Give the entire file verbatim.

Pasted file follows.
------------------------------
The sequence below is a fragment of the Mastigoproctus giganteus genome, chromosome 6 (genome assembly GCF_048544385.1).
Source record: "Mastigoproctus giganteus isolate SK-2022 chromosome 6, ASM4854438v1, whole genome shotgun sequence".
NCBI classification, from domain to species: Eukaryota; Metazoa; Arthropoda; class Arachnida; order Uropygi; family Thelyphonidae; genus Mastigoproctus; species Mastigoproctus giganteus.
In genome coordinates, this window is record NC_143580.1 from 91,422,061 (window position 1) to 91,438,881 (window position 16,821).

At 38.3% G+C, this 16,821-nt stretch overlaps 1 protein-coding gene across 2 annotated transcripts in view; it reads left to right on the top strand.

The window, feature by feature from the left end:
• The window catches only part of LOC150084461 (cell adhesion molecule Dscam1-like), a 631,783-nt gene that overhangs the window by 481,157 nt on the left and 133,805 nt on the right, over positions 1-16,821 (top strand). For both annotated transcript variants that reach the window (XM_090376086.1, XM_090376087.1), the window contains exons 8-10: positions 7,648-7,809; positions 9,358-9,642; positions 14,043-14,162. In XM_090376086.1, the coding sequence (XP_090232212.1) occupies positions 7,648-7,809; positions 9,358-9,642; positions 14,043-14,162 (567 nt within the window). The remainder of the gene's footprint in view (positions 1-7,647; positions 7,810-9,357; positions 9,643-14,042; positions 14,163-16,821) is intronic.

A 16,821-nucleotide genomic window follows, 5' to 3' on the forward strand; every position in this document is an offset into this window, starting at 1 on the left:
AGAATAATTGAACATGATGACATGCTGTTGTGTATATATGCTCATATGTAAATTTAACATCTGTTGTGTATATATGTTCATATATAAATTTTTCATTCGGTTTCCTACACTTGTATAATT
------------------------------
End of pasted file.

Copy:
The sequence below is a fragment of the Mastigoproctus giganteus genome, chromosome 6 (genome assembly GCF_048544385.1).
Source record: "Mastigoproctus giganteus isolate SK-2022 chromosome 6, ASM4854438v1, whole genome shotgun sequence".
NCBI classification, from domain to species: Eukaryota; Metazoa; Arthropoda; class Arachnida; order Uropygi; family Thelyphonidae; genus Mastigoproctus; species Mastigoproctus giganteus.
In genome coordinates, this window is record NC_143580.1 from 91,422,061 (window position 1) to 91,438,881 (window position 16,821).

At 38.3% G+C, this 16,821-nt stretch overlaps 1 protein-coding gene across 2 annotated transcripts in view; it reads left to right on the top strand.

The window, feature by feature from the left end:
• The window catches only part of LOC150084461 (cell adhesion molecule Dscam1-like), a 631,783-nt gene that overhangs the window by 481,157 nt on the left and 133,805 nt on the right, over positions 1-16,821 (top strand). For both annotated transcript variants that reach the window (XM_090376086.1, XM_090376087.1), the window contains exons 8-10: positions 7,648-7,809; positions 9,358-9,642; positions 14,043-14,162. In XM_090376086.1, the coding sequence (XP_090232212.1) occupies positions 7,648-7,809; positions 9,358-9,642; positions 14,043-14,162 (567 nt within the window). The remainder of the gene's footprint in view (positions 1-7,647; positions 7,810-9,357; positions 9,643-14,042; positions 14,163-16,821) is intronic.

A 16,821-nucleotide genomic window follows, 5' to 3' on the forward strand; every position in this document is an offset into this window, starting at 1 on the left:
AGAATAATTGAACATGATGACATGCTGTTGTGTATATATGCTCATATGTAAATTTAACATCTGTTGTGTATATATGTTCATATATAAATTTTTCATTCGGTTTCCTACACTTGTATAATT